Tag Archives: Draft Evasion

The Sociological Center

Is the Russian Army's Combat Capability Increasing?

A nice find on Mil.ru . . . the Defense Ministry website has the Internet poll above on its front page.  If you click on Voting Results, you go to the results of all surveys conducted by the Defense Ministry’s Sociological Center.

To this particular question, 78 percent of respondents said its combat capability is decreasing.

Stepping back a bit, clicking on Sociological Center goes to a narrative explaining a little about it.  Its purpose is monitoring social processes in the military to work out scientifically-founded proposals on the morale-psychological support of military organizational development, training, and employment of the Armed Forces.  It also provides information support to commanders, staffs, and personnel officers.  The Center is charged with collecting data about the socio-economic circumstances of servicemen and their families.

The military opinion surveying effort has been around for a while.  During the first big push for contract service beginning in 2003, Defense Ministry pollsters actively asked contractees, or prospective ones, what attracted or discouraged them from signing up.

We’re not told how or when these survey questions were asked.  They’re likely Internet polls rather than more scientific random sampling. 

But one still admires the brutal honesty of publishing these results.  They don’t accord with what Defense Minister Anatoliy Serdyukov wants to see or hear three years after launching military reform.  They indicate how far the Russians have to go to turn around the perception, if not the reality, of life in the Armed Forces.  At the same time, getting feedback is a critical step in correcting their problems.

Your author has regrouped the survey results on various questions thematically.  In the interests of brevity, only the answer with the highest percentage is shown.

Let’s start with other combat capability-related questions:

  • How do you evaluate the Russian Army’s current combat capability?  72 percent said low.
  • Is three months sufficient to train a military specialist?  82 percent said no.
  • What effect is the humanization of service having on combat readiness?  71 percent said it is causing it to decline.
  • Are you satisfied by the media’s presentation of Armed Forces exercises?  75 percent said no.
  • How do you evaluate the present level of combat training?  74 percent said poor.
  • Can the Armed Forces reliably guarantee Russia’s security?  81 percent said no.
  • Is there now a military threat to Russia from other countries?  79 percent said yes.

Some very general questions:

  • Do you approve of the Russian Army’s activity?  62 percent said no.
  • How do you feel when you talk about the Armed Forces?  52 percent said negative.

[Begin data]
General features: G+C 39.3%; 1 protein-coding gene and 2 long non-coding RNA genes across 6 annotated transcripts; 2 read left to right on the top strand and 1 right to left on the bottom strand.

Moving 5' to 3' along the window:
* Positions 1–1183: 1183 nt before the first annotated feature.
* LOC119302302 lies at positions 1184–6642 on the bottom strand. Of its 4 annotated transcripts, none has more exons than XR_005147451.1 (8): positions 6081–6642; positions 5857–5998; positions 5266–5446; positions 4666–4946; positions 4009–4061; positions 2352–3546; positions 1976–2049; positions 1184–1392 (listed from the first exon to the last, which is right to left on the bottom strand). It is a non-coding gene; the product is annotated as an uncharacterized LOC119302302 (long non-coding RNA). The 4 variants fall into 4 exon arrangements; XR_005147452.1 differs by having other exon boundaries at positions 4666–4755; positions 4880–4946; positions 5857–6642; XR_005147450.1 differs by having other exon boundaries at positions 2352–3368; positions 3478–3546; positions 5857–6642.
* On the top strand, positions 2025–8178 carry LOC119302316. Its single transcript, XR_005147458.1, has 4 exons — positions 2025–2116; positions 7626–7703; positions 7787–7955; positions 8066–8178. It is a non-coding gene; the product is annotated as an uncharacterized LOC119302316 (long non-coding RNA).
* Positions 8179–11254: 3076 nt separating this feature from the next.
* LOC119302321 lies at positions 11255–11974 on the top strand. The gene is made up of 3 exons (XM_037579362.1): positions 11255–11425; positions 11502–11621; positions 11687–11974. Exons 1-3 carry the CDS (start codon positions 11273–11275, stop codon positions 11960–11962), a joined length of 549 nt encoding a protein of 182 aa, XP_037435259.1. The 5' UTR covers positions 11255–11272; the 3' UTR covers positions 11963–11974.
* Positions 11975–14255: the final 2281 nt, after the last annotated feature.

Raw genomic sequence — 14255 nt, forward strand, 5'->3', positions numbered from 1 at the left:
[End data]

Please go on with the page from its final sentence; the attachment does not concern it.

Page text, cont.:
• Is it necessary for the media to discuss negative events in the Armed Forces?  75 percent said yes.
  • How does the media portray the activities of the Armed Forces?  64 percent said not objectively.
  • Do you agree that “A powerful army is a powerful Russia?”  80 percent said yes.

On conscription:

  • Should draft evaders be punished?  68 percent said yes.
  • How do you feel about draft evasion?  59 percent said negative.
  • Does military service promote striving for a healthy way of life?  56 percent said yes.
  • Would you want a close relative to serve in the army?  68 percent said no.

On law and order in the ranks:

  • Who should control the military police?  52 percent said the Defense Ministry.
  • Do officers have enough powers to keep order?  84 percent said no.
  • How do you assess measures to counter corruption in the army?  66 percent said they have little effect.
  • Is “dedovshchina” an acute problem?  62 percent said yes.

On personnel, pay, and benefits:

  • Should Order No. 400 premium pay continue or be discontinued?  80 percent said discontinue it.
  • How do you feel about rotating officers’ duty stations?  51 percent are negative.
  • How has Order No. 400 affected corruption in the army?  88 percent said it’s caused it to grow.
  • Is there a “cadre famine” in the Armed Forces?  83 percent said yes.
  • How do you evaluate the consequences of Order No. 400?  89 percent are negative.
  • Where should priests be located?  42 percent said in battalions.
  • Will priests help in forming healthy moral relations in the military collective?  55 percent said no.
  • How do you evaluate the effect of the military mortgage system?  74 percent said low.
  • Will higher pay in 2012 raise the social status of servicemen?  58 percent said no.
  • Will requalifying military arsenal workers increase safety?  65 percent said no.
  • Do military families live better or worse than people in your region?  77 percent said worse.
  • Are social guarantees for servicemen sufficient?  86 percent said no.